Most people in the mortgage process hear the term debt to income ratio thrown around a lot and know its importance. However, when it comes to VA loans, many are not familiar with the VA residual income chart guidelines. Actually VA residual income is more important than debt ratio because it shows how much is left for basic living expenses. Chapter 4: Credit Underwriting of the VA Handbook states, “Residual income is the amount of net income remaining (after deduction of debts and obligations and monthly shelter expenses) to cover family living expenses such as food, health care, clothing, and gasoline.” Therefor, in the background, VA loan underwriters are using this calculation to determine your ability to make your VA loan monthly payment and other expenses. Having a good number can play a huge role in VA loan approvals and can even turn a denial into an approval!
VA Residual Income Chart Requirements
Now we know what residual income is comprised of, but there is not one required number. Actually, there are 3 factors used in the minimum VA residual income. These figures are derived from Department of Labor’s Bureau of Labor Statistics’ report called the Consumer Expenditures Survey.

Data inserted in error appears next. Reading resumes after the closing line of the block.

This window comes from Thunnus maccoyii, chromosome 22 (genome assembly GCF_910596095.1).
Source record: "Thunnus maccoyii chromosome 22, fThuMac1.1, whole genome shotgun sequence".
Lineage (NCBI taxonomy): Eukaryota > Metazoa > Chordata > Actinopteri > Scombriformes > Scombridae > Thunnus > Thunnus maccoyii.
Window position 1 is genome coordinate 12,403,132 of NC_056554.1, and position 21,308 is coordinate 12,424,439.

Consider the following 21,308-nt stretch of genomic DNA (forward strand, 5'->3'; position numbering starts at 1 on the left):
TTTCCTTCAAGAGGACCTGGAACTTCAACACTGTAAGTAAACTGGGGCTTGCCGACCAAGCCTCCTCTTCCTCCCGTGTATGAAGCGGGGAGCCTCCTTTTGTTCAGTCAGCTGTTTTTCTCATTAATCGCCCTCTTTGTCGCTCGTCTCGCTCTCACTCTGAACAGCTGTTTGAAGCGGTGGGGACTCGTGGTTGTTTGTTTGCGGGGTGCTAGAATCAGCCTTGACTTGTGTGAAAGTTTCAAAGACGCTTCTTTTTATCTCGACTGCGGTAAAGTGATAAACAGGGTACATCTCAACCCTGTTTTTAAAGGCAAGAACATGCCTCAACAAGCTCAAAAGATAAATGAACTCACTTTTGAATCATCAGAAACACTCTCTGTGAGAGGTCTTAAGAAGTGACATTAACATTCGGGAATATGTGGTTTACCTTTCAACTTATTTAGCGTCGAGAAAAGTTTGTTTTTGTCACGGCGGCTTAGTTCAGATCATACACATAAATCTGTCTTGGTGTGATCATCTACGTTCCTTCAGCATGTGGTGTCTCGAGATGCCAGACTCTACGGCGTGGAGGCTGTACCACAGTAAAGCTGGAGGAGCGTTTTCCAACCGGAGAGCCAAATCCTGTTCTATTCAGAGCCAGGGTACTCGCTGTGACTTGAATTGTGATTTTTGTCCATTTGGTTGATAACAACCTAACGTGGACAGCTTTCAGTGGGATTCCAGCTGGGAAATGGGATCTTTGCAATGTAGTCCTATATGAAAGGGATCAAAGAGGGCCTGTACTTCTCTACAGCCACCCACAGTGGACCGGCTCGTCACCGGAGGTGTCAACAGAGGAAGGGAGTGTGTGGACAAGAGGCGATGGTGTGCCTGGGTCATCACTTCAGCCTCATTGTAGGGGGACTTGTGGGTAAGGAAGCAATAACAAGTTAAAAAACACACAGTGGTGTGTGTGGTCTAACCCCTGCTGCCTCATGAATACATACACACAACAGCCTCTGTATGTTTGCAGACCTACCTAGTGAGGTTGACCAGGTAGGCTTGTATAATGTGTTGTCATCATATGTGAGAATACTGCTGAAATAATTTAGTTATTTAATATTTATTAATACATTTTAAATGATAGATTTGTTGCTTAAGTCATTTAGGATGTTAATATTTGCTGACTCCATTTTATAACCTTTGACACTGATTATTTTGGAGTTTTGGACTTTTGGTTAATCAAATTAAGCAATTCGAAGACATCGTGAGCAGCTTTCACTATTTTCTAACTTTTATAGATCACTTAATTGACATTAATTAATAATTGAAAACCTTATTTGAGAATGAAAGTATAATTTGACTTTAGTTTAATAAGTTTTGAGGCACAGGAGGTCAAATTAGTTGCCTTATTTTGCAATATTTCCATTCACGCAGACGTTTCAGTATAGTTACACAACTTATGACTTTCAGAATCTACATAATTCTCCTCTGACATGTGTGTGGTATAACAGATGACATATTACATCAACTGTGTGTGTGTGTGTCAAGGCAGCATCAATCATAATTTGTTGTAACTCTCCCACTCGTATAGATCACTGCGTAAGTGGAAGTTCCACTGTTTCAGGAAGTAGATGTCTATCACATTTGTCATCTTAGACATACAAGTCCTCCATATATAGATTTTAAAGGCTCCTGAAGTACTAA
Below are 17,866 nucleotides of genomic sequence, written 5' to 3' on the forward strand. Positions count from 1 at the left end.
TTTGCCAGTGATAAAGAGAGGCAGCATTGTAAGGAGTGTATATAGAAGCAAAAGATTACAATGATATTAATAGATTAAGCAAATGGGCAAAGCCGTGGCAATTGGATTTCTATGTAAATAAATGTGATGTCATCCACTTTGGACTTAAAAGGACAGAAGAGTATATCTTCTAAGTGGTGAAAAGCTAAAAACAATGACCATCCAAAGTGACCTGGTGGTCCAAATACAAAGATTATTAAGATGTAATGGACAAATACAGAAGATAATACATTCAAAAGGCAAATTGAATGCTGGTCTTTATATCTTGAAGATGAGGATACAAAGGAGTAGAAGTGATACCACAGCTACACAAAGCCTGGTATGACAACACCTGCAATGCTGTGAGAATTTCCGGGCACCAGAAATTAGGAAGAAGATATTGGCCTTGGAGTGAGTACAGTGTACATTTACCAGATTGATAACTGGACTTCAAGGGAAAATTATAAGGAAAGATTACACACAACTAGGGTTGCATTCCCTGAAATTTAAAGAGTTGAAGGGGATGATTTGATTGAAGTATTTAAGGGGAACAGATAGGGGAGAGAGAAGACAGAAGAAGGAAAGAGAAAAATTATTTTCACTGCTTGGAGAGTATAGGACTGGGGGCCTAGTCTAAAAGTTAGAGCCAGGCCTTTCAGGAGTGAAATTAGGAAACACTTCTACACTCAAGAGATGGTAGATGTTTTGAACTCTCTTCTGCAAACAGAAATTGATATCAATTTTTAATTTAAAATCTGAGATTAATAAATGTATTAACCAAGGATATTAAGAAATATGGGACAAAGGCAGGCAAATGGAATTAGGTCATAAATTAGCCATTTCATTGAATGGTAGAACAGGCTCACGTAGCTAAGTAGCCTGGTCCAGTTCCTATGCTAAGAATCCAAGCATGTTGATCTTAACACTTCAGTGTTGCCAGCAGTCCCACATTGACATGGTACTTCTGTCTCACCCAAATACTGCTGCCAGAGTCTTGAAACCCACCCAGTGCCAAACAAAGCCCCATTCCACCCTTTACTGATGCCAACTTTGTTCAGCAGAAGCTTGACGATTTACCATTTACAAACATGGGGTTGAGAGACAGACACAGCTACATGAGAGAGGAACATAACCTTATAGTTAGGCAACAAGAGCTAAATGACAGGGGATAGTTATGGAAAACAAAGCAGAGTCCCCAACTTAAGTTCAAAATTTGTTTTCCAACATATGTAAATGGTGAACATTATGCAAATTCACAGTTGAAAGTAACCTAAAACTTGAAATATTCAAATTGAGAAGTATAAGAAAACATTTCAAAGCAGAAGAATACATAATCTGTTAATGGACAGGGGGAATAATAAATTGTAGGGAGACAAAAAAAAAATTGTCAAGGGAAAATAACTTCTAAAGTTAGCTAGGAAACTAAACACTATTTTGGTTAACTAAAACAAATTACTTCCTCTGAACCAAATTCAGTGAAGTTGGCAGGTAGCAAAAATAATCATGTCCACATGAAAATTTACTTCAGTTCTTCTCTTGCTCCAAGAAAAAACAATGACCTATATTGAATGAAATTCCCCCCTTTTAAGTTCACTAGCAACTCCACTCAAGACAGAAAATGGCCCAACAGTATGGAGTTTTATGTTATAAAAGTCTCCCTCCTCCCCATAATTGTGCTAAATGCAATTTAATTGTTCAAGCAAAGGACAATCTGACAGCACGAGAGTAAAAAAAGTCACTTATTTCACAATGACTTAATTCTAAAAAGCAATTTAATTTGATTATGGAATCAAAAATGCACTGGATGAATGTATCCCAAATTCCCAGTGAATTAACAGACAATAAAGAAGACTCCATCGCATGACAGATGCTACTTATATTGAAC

3 Residual Income Factors
- Loan Size
- Family Size
- Region of the Country
By looking at the charts below, notice that one is for VA loans under $80,000 and the other is for $80,000 and above. Then, each chart is broken down by family size and where the family lives.
Not sure which region you are located? Check out the chart below which lists which states are in each region.
Using VA Residual Income as a Compensating Factor for Loan Approval
There are all kinds of factors used in mortgage loan approvals. Whether it is a software program or a human underwriter, there’s some serious calculations going on. Basically, these are weighing the risks versus benefits of giving the loan. For instance, higher debt to income ratios, low credit scores, no assets, and prior foreclosures are considered risks. Although high credit scores, low debt ratios, low payment shock, and high residual income are considered compensating factors. This is especially true when it comes to a VA loan manual underwrite.
Manually underwritten VA loans are required when an automated approval is not available. These guidelines are traditionally more conservative than automated guidelines. While underwriters are considering qualification, having as many benefits or compensating factors possible could sway the reviewer to an approval. One of the key factors, actually requirement, is that the borrower(s) meet the VA residual income chart. Better yet, exceeding the minimum VA residual income by 120% is considered a major compensating factor. In the end, it could turn a denial into a VA loan approval.